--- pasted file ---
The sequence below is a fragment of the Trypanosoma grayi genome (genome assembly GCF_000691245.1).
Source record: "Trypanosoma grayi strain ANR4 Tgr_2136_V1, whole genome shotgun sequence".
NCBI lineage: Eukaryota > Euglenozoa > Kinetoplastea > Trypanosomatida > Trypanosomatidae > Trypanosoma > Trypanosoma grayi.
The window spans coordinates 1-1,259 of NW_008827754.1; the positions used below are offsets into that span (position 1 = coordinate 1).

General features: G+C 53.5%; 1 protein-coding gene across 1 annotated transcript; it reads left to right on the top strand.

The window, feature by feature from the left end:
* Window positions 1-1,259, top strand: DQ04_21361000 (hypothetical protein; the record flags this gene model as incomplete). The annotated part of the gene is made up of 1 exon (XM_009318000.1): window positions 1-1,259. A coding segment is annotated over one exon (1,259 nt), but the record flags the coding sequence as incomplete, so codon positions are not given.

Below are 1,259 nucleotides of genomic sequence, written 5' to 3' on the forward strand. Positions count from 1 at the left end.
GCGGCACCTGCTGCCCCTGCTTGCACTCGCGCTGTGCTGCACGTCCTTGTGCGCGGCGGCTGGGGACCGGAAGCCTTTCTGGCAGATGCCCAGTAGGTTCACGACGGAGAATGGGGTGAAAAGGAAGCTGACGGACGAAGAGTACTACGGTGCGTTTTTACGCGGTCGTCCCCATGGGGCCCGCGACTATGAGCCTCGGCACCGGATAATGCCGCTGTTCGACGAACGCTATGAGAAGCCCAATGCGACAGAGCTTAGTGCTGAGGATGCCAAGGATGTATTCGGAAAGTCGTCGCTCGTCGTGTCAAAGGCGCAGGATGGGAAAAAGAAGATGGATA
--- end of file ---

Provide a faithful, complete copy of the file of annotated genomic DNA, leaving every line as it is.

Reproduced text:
The sequence below is a fragment of the Trypanosoma grayi genome (genome assembly GCF_000691245.1).
Source record: "Trypanosoma grayi strain ANR4 Tgr_2136_V1, whole genome shotgun sequence".
NCBI lineage: Eukaryota > Euglenozoa > Kinetoplastea > Trypanosomatida > Trypanosomatidae > Trypanosoma > Trypanosoma grayi.
The window spans coordinates 1-1,259 of NW_008827754.1; the positions used below are offsets into that span (position 1 = coordinate 1).

General features: G+C 53.5%; 1 protein-coding gene across 1 annotated transcript; it reads left to right on the top strand.

The window, feature by feature from the left end:
* Window positions 1-1,259, top strand: DQ04_21361000 (hypothetical protein; the record flags this gene model as incomplete). The annotated part of the gene is made up of 1 exon (XM_009318000.1): window positions 1-1,259. A coding segment is annotated over one exon (1,259 nt), but the record flags the coding sequence as incomplete, so codon positions are not given.

Below are 1,259 nucleotides of genomic sequence, written 5' to 3' on the forward strand. Positions count from 1 at the left end.
GCGGCACCTGCTGCCCCTGCTTGCACTCGCGCTGTGCTGCACGTCCTTGTGCGCGGCGGCTGGGGACCGGAAGCCTTTCTGGCAGATGCCCAGTAGGTTCACGACGGAGAATGGGGTGAAAAGGAAGCTGACGGACGAAGAGTACTACGGTGCGTTTTTACGCGGTCGTCCCCATGGGGCCCGCGACTATGAGCCTCGGCACCGGATAATGCCGCTGTTCGACGAACGCTATGAGAAGCCCAATGCGACAGAGCTTAGTGCTGAGGATGCCAAGGATGTATTCGGAAAGTCGTCGCTCGTCGTGTCAAAGGCGCAGGATGGGAAAAAGAAGATGGATA